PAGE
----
If you read here often enough you know this is one of my favorite rants and again no matter what everyone comes up with on a shopping list, the overall acceptance here is still a failure to show value for consumers, and this discussion has gone on imagefor a few years now and we just get more reports and band aid suggestions but the over all picture is still bleak.  Some companies do a better job than others and that’s a given but the overall solution of demonstrating value is not defined. 

There’s many reasons for this but it mostly comes back to lack of role models and what I call the “non participants” many of whom create these reports on what’s good for “those guys over there’ and yet themselves, they don’t do it for their own healthcare, so what gives <grin>.  If you don’t participate yourself, no stinking report or other form of media is going to get it going, and so yet today we have one more.  As a consumer, do you ever feel like you have this Healthcare Magpie just hanging on your back and constantly pecking you with it’s beak?

You can use the link and read the entire report and the “magical 10 suggestions” and again I am guessing this was created by a group of “non participants” as they usually are.  Occasionally I see some really great articles on the web on the topic and reach out and ask what they are doing them selves…answers…well…ummm…I’m going to do that soon <grin>.  It’s pretty standard but every once in I while I do get a pleasant surprise and kudos to those very few out there.  It’s funny as part of this big article/study talks about social media, and so where are those role models are they not social, don’t seem to be. 

I asked an “expert” on Twitter which PHR he used and he pointed me to an article he wrote for the Washington Post which was well done, and then I asked again which one do you use…well turns out the recognition he received in the Post was enough to show he was “genius” enough and didn’t feel he needed to participate, above all that stuff you know as that was the response I received in so many words when I suggested that participation in consumer Health IT really helps. I thought that was such a classic example of what we see and hear today. <grin>.

When it comes to PHR information the Medical Quack has over 400 informative posts imageand many “how to do it” posts as I began covering them since Google Health and HealthVault started and put links on my blog for both of them. I don’t see any other “experts” doing that?   I did a short imagesatirical post a while back, on choices consumers make on how to spend their time and it’s true.  You can also search the Medical Quack by Keywords and here’s how to do it.  These 2 links are always available in the header at the Quack.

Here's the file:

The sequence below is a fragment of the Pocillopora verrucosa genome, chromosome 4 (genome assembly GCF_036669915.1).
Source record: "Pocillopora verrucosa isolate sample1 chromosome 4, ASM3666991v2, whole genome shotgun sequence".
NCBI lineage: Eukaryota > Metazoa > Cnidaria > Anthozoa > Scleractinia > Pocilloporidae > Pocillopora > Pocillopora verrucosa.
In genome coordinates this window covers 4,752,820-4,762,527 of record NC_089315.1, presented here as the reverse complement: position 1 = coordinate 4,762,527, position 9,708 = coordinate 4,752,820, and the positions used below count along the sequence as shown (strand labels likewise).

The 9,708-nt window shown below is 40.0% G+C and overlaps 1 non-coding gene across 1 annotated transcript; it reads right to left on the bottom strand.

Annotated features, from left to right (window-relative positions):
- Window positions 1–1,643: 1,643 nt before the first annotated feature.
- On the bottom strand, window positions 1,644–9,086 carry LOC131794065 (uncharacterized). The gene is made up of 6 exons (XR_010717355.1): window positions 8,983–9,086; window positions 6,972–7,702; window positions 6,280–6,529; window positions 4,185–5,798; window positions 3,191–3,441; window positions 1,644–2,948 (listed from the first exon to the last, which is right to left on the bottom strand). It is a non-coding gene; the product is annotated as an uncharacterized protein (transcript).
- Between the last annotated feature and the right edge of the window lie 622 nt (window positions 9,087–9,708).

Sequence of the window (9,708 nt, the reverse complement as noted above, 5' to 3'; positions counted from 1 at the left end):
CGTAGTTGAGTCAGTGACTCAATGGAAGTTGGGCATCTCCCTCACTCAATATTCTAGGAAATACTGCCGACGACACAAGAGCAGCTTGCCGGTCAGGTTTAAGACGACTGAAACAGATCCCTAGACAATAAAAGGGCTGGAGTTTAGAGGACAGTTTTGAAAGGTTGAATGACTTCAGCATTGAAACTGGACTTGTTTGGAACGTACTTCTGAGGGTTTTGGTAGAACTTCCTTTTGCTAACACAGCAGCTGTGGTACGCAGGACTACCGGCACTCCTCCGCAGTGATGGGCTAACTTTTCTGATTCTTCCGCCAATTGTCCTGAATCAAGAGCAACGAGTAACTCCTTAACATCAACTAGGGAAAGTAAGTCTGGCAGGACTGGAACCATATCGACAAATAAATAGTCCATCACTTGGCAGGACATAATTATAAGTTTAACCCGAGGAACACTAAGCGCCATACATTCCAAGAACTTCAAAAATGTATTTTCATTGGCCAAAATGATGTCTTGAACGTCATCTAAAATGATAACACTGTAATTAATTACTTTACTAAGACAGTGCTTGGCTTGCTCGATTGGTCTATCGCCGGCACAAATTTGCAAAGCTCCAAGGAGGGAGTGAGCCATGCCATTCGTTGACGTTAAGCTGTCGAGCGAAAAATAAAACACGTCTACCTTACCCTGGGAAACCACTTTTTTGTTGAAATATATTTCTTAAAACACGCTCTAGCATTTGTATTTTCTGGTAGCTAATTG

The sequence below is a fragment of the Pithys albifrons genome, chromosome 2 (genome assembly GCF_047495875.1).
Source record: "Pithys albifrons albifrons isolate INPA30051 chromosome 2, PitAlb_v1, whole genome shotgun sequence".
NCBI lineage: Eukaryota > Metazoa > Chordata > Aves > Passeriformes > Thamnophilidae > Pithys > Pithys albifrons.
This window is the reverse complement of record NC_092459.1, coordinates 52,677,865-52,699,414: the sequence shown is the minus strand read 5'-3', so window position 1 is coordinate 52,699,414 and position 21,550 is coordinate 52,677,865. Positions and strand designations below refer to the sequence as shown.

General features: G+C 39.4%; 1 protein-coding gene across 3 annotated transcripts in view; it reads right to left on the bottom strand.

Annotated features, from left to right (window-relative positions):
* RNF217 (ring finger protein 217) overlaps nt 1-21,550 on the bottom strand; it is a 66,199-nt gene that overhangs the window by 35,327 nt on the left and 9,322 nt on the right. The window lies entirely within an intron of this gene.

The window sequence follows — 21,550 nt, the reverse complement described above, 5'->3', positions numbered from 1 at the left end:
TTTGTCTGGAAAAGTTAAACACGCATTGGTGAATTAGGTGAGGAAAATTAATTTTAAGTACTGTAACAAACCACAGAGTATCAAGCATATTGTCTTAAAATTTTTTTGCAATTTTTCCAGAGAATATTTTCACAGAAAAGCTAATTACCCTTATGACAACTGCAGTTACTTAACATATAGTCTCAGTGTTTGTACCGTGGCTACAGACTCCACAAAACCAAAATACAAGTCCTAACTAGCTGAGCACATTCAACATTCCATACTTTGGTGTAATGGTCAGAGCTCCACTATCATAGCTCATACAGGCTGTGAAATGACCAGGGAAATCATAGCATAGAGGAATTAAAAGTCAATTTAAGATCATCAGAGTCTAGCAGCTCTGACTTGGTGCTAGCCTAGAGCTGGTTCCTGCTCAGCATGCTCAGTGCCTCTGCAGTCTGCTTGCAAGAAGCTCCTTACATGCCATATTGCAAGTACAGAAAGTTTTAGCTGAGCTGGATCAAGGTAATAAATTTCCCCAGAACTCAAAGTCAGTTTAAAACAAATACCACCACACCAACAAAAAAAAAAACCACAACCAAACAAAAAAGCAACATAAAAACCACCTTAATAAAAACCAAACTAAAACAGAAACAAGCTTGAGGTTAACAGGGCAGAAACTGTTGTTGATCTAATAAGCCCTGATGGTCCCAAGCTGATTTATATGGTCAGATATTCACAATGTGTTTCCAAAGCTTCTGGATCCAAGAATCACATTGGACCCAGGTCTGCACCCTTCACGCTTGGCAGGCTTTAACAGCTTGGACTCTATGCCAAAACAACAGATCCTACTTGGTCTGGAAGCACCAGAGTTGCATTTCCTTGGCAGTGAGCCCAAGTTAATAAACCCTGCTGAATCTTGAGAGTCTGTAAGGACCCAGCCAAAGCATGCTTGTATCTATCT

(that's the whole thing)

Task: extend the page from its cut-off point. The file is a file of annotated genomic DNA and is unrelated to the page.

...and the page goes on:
What’s On the Agenda Tonight–World of Warcraft or Work on My Personal Health Record

Kaiser Permanente has done a great job and far better than anything else out there in imagespeaking of a large healthcare concern.  They did their homework right and today it shows.  They communicate and if you look around the “interview” section here, I have interviewed a few of their folks and they offer some good information and part of their success is that they are “participants” and are not offering another version of “Magpie Healthcare” where the “experts” know what is good for you and the experts are not social or don’t participate.  Read this post from a short while back and get some insight as to what Kaiser does below and guess what others like the NHS are using some of the innovative idea that are created at Kaiser as they collaborate. 

Innovation and Learning at Kaiser Permanente – Interview With Chris McCarthy

The rest of us just are still stuck on innovation only and that brings to put a link to one of the most popular posts I have made here about how innovation without collaboration is fouling us the healthcare system.  This post is hit many times every day and retweeted every time I run it through Twitter too.

Innovation Without Collaboration Is Fouling Up The US Healthcare IT System–We Need Both As We Can’t Stand on Innovation Alone

We just keep spending more money on fact that nobody wants to see I think.  If you want to get consumers involved with mobile applications, create something that shows value instead of 10,000 apps that do one thing.  One other item that I see all the time is the press with calling consumers “stupid”.  What do you expect to get in return for “negative” motives for empowerment?  Think about it as that is one of the biggest turn offs around, I don’t like it either especially when it exists at government and Congressional levels too. You can’t help but miss that in the news too. Maybe I should post for a cease and desist for these types of reports too <grin>. 

Cease and Desist Request for Publishing News and Studies That Report on How “Stupid” Consumers and Patients Are

We don’t collaborate as well as we should in the US on many healthcare issues and we keep hearing innovation and have leaders that can’t take the next step beyond this word, and we are not short on innovators in the US, we have a lot of smart intelligent people, but so many don’t work together well and some of those same folks are the ones that dig up the “stupid” studies, as I guess it makes them feel like they are justifying the lack of collaborating that way

What happens when “stupid” makes “stupid” interpretations=insanity.  Articles in the news like announcing plans to improve Health Literacy kind of make me take a second look to as so many of the same ones with these ideas are just as Health Illiterate.  Let’s just call a spade a spade here and stop the paradigm of “its for those guys over there” and I think we might move along with some better methodologies. When’s the last time you could find even an image on the web with Kathleen Sebelius with as much as a cell phone in her hand?  Last time I looked I couldn’t find one but there were tons of images with Joe Biden snoozing…is Joe giving us a big hint here <grin>.

HHS National Plan to Improve Health Literacy – Not Going To Happen Until We Focus on Using Technology (The Tool for Literacy) Which Includes Role Models at HHS And Other Places in Government

Let’s just face the real facts that unless everyone is involved and promotes consumer Health IT, you will pretty much be ignored as the public doesn’t see any credibility here, a fact is a fact.  So let’s talk about something that does have value and where everyone misses the boat.